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The big baby bust

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Fewer babies, slower growth.

Fewer babies, slower growth. In much of the world, people are having fewer babies. This isn’t necessarily something new; global fertility rates have been grinding lower for some time. But the scale of the decline over the past few years has been dramatic. For all of the risks for global growth that are present at the moment, few have such a dramatic impact on the medium-term outlook as this shift – which could mean the world’s population is more than 10% lower in 2050 than UN baseline estimates and could mean that annual population growth rates for the next 25 years could be roughly 0.4ppt lower if birth rates keep falling at this pace.

Pandemic Booster. The pandemic has accelerated things, and the number of births per woman has fallen sharply in some economies and continues to grind lower in others. In some cases, the fertility rate has already fallen to remarkable levels – with Korea standing out with a fertility rate of just 0.87 children per woman expected in 2022. That would be enough to cut Korea’s population by 60% by the end of this century.

A world-wide issue. And more economies are going to be facing this issue. The UN’s latest forecasts showed a drop in fertility rate assumptions and the impact may be seen in terms of total population figures in the coming years – with far fewer babies being born.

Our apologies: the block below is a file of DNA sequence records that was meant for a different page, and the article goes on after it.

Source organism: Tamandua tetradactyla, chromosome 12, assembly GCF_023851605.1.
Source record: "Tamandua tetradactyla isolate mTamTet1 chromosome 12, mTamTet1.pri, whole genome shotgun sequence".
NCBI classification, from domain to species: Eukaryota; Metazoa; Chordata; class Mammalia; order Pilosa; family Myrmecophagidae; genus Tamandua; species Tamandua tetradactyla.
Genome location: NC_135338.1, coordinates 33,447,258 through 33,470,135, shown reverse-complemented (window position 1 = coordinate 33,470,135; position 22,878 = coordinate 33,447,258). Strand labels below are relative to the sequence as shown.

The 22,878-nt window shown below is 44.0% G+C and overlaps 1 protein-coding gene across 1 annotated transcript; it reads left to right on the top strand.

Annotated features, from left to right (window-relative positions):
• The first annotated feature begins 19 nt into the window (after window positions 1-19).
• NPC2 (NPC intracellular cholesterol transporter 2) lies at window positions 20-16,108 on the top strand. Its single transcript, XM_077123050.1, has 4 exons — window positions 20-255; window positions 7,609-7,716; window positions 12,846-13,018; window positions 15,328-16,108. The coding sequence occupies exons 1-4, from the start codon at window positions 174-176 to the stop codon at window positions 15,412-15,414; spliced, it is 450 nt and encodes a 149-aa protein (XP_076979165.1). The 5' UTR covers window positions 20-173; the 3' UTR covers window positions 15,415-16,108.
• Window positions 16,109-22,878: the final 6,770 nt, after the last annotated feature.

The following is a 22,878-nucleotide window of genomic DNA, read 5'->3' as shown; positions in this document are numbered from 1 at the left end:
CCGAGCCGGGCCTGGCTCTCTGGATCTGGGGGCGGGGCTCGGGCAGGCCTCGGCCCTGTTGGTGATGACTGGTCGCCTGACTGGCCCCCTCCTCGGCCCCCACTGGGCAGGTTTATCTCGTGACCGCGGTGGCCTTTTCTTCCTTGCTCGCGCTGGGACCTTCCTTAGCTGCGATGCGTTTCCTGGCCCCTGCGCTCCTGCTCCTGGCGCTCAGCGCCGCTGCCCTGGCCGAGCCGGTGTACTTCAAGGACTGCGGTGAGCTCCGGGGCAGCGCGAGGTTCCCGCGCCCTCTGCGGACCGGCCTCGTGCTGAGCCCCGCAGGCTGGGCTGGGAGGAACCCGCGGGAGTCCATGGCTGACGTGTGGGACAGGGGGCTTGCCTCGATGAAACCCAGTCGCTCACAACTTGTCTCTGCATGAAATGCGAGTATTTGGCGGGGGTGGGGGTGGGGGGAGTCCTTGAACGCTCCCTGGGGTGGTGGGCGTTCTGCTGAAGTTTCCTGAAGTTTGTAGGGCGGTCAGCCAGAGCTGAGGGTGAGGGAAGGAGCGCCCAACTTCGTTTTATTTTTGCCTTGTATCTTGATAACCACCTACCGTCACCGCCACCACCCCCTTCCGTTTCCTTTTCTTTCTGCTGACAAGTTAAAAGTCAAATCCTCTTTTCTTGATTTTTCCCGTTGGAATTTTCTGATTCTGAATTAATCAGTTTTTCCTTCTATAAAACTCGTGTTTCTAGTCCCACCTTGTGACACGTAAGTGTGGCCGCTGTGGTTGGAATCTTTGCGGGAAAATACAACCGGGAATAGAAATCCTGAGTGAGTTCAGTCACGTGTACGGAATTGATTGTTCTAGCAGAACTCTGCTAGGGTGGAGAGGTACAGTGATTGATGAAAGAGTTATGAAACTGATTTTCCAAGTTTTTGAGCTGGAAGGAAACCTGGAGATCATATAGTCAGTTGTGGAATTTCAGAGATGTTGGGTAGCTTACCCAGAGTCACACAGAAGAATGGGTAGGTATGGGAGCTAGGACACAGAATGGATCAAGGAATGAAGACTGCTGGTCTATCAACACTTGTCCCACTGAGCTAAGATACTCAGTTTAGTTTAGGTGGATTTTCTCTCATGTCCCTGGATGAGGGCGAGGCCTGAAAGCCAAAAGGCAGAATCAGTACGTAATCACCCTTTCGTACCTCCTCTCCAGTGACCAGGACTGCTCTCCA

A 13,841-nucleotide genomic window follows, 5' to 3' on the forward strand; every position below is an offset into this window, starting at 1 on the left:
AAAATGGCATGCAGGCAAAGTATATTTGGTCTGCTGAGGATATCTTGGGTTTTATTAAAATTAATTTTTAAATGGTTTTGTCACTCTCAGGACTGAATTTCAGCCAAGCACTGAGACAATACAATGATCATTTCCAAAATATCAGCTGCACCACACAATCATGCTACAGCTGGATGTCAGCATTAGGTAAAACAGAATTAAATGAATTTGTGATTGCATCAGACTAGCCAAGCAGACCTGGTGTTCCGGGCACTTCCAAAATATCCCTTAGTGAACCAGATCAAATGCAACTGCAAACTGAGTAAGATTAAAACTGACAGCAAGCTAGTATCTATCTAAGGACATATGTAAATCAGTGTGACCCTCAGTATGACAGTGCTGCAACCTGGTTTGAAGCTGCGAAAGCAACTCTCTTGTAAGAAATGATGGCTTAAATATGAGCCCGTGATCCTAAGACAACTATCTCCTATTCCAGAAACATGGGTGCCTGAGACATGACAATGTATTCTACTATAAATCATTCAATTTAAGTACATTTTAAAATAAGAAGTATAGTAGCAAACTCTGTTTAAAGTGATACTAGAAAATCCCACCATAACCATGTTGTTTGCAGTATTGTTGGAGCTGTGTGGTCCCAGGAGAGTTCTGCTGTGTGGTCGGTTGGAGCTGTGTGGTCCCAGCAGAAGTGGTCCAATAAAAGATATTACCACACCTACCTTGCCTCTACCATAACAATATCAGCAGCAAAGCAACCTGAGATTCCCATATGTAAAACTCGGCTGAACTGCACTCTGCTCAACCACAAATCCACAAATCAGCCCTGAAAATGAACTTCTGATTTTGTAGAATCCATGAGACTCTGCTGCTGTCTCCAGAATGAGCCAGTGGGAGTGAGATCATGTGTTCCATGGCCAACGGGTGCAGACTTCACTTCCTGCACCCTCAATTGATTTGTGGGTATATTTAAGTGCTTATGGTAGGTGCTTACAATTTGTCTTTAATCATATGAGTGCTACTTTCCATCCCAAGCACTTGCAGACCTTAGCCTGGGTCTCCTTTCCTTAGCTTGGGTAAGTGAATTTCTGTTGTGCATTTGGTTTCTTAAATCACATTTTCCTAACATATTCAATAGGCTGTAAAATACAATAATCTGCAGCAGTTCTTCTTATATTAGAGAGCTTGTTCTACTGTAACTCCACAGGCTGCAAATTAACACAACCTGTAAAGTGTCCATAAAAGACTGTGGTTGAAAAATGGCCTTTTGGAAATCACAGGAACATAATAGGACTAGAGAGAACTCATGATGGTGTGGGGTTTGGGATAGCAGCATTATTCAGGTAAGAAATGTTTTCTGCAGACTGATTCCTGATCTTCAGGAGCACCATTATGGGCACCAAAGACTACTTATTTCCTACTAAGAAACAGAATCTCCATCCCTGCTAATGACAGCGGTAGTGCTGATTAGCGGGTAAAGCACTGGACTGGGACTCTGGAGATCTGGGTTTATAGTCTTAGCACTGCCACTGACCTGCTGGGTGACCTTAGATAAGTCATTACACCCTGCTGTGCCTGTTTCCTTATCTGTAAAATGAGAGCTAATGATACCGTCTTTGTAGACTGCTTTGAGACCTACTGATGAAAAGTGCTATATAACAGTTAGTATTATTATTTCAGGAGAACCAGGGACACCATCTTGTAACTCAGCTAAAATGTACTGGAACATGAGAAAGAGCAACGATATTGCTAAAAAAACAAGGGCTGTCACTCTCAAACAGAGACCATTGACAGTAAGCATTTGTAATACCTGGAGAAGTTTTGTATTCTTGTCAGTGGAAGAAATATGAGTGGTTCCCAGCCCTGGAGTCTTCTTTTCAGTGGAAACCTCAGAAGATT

How bad could things get? The drop in the world fertility rate means that between 2022 and 2025, more than 14m fewer babies are set to be born in the world than the UN expected previously. The impact could become much more entrenched further out and lower fertility rates could mean halving of many populations during the rest of this century.

Peaking sooner. It also means the world’s population may peak much sooner. The UN suggests a global peak in the 2080s and we’d previously said 2050s would be likely. Taking into account the updated 2022 data for fertility rates and the possible outcomes in the coming years, our assumption is now for the world’s population to peak in the late 2040s.

Macro spillovers. Policy may have to react, but it’s not so easy given that various attempts in recent decades have failed to see a notable rise in birth rates. We can hope that this changes, or that more flexible working means birth rates do rise. But unless we shift from this current path, global population growth may be much weaker than current models suggest, with big implications for activity growth, government finances and the planet’s resources.


First published 22 August 2022.

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